While other countries don’t call their factories TRI sites, it is likely that my findings could generalize to power plants, pharmaceutical industry, chemical, metal, and concrete manufacturers, as well as other factories that produce pollution containing carcinogens or known developmental toxicants worldwide. It is difficult to know how many people this would affect given that there isn’t a central database for international pollution, but my guess is that many people are affected.
3. What is one takeaway from your article that you’d like to communicate to non-scholars (or policymakers)?
These findings have strong implications for where we locate schools, playgrounds, public housing and places children or pregnant women congregate. For a long time, we have known that neighborhoods matter to children’s long-term outcomes. We are starting to realize that pollution is one major reason why this is the case, that pollution might drive more inequality than we are comfortable with, and that the true costs of pollution are only beginning to be understood.
4. To what extent do you feel that your research could inspire change in policy?
I think policymakers are starting to be interested in these findings, and I am optimistic about the future. While the land near TRI sites is cheaper to build a school on in the short run, the truth is that these sites might jeopardize the very mission of the schools located there. This also says nothing of the long-run costs on the children exposed to this type of pollution. In the back of the envelope calculation, we find that being exposed to TRI pollution in school leads to a US$4,361 decrease in lifetime income per person (in present value terms). With 436,088 children in Florida ever attending school within one mile of an operating TRI site during this sample period, this result implies US$1,875,178,400 in lost lifetime earnings.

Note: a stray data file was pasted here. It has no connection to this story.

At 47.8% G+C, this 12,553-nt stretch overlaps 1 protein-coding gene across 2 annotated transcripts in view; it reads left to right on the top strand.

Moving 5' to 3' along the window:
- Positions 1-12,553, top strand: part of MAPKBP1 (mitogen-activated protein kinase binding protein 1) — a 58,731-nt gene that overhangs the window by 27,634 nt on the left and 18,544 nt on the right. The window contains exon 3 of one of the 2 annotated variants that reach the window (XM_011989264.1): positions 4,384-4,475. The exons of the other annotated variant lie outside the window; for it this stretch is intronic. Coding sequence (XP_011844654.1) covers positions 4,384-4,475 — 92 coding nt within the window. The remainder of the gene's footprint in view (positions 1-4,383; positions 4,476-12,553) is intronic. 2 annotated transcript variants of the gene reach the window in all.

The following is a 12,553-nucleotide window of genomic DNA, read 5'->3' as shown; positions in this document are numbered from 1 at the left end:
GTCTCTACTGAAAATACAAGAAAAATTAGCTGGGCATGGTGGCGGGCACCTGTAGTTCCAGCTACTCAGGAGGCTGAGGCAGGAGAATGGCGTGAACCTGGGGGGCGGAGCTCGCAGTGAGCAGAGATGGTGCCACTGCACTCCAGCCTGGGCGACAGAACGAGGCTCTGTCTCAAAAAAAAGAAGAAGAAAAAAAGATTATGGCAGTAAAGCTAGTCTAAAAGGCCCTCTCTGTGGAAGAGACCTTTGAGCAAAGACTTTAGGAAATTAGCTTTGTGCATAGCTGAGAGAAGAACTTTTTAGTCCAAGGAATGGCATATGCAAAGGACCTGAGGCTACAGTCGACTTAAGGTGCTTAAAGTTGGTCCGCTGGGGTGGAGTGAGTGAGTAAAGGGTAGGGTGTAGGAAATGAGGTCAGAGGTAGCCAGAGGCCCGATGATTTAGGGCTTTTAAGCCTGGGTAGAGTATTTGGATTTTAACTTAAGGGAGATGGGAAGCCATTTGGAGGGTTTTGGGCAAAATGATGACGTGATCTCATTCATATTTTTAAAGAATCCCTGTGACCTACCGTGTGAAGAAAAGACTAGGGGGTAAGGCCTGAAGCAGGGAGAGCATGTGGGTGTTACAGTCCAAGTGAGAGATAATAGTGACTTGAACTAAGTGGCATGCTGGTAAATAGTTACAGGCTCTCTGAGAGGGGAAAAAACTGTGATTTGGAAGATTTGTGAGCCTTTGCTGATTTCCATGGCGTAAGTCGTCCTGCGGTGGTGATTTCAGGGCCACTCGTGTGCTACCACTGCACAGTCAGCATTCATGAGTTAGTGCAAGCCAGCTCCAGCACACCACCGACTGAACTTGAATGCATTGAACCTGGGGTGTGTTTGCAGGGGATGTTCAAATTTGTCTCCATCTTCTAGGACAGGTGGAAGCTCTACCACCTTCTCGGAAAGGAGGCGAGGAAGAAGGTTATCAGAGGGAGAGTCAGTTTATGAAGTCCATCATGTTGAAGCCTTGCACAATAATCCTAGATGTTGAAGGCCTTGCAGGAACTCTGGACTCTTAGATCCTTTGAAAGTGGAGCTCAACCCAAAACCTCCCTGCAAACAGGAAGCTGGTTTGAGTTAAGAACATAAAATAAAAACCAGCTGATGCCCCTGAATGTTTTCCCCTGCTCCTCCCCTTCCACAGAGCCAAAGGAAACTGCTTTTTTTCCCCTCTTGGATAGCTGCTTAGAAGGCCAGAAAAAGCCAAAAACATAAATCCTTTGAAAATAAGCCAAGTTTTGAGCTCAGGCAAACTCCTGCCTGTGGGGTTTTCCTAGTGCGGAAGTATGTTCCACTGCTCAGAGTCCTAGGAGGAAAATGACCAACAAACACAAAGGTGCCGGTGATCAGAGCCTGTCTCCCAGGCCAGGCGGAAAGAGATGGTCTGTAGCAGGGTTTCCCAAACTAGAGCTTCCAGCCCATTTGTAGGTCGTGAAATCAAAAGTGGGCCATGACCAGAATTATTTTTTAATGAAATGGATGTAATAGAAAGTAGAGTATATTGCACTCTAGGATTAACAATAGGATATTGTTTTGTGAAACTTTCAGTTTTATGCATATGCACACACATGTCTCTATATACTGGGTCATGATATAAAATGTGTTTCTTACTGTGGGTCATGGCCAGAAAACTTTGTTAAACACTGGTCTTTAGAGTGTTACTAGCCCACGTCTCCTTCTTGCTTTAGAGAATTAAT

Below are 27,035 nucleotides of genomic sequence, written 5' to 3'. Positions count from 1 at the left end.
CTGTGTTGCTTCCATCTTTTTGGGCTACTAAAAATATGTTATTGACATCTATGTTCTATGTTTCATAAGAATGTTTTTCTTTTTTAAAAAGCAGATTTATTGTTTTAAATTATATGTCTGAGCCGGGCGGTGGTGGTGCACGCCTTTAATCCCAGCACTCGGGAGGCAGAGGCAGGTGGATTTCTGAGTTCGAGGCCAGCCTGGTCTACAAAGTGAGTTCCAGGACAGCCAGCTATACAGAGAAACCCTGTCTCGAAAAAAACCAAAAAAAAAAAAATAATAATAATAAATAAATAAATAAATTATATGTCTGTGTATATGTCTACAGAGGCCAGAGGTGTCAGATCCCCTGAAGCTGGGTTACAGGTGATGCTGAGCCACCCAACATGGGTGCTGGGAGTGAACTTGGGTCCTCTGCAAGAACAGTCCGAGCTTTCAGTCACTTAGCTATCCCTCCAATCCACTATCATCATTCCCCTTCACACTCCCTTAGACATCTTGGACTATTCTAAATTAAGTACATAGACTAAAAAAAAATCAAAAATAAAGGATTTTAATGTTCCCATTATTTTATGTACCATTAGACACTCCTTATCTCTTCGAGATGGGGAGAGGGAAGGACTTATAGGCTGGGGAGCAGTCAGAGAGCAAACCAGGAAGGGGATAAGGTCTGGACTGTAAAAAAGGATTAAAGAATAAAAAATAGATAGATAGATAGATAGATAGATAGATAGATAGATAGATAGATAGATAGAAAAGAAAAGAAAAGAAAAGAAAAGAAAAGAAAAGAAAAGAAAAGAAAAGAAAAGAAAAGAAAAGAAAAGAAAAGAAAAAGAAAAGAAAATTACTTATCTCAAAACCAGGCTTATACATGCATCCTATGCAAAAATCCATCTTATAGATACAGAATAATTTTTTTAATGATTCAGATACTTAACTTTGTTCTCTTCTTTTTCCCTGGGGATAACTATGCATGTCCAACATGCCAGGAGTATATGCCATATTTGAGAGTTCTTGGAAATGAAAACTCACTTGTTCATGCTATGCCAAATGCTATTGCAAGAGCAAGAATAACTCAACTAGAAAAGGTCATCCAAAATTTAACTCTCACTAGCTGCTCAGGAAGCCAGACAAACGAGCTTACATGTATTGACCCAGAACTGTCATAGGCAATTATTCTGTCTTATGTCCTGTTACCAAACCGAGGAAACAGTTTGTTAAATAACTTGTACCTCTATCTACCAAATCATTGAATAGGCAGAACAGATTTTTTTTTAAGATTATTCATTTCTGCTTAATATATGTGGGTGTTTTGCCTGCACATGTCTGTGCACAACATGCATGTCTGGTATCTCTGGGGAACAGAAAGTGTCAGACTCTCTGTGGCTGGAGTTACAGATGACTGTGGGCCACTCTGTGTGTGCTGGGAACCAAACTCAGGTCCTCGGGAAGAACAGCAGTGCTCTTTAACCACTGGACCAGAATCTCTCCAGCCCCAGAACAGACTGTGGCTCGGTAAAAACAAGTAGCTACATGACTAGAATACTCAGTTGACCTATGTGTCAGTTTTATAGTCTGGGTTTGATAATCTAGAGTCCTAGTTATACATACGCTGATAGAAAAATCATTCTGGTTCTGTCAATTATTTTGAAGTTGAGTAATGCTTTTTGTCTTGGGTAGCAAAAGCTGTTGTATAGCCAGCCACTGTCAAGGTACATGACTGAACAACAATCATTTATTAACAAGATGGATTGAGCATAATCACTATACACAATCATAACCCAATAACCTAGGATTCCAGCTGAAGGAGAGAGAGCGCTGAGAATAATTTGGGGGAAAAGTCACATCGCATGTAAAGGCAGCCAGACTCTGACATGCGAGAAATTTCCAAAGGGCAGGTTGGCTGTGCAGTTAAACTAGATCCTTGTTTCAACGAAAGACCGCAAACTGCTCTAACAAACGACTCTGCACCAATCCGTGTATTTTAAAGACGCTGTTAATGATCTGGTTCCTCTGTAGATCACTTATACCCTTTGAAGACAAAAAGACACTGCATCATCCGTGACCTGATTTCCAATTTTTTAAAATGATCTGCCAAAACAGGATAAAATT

5. Will you continue to pursue similar questions or will you take your research in another direction?
Yes, I am pursuing several new projects about the true costs of pollution. For example, I have another new working paper (along with David Simon and Jenni Heissel) in which we compare students who have to switch from elementary to middle school or from middle school to high school as they progress through the school system. We compare children who switch from a school that is upwind from a highway to a school that is downwind of a highway, and again find that highway pollution affects students’ test scores, behavior, and absences. Children who attend school near a major highway are again more likely to be low income or minority than children attending school elsewhere.
Note: Toxic Release Inventory facilities are shown in blue and sites on the Superfund National Priorities List are shown in red.
Source: National Institutes of Health, Department of Health and Human Services. https://toxmap.nlm.nih.gov/toxmap
Claudia Persico is an applied policy scholar whose research focuses on environmental policy, inequality, health and education policy using causal inference methods. Persico is also an IZA Research Affiliate, and a Research Affiliate with the Institute for Policy Research at Northwestern University. Her research has recently been featured in the Quarterly Journal of Economics, the Journal of Labor Economics, and the Journal of Human Resources. Her current work examines the social and biological mechanisms underlying the relationships between poverty, the environment, and children’s cognitive development and health. In particular, much of her current research focuses on how early exposure to environmental pollution can cause inequality by affecting child health, development, behavior, and academic achievement. She has also studied how school funding affects long term outcomes, how school segregation impacts racial disproportionalities in special education, and how childhood exposure to pollution affects academic outcomes. Her research has been covered by the New York Times, the Washington Post, NPR, the Atlantic, and many other major media outlets. She was formerly an Assistant Professor at the University of Wisconsin-Madison.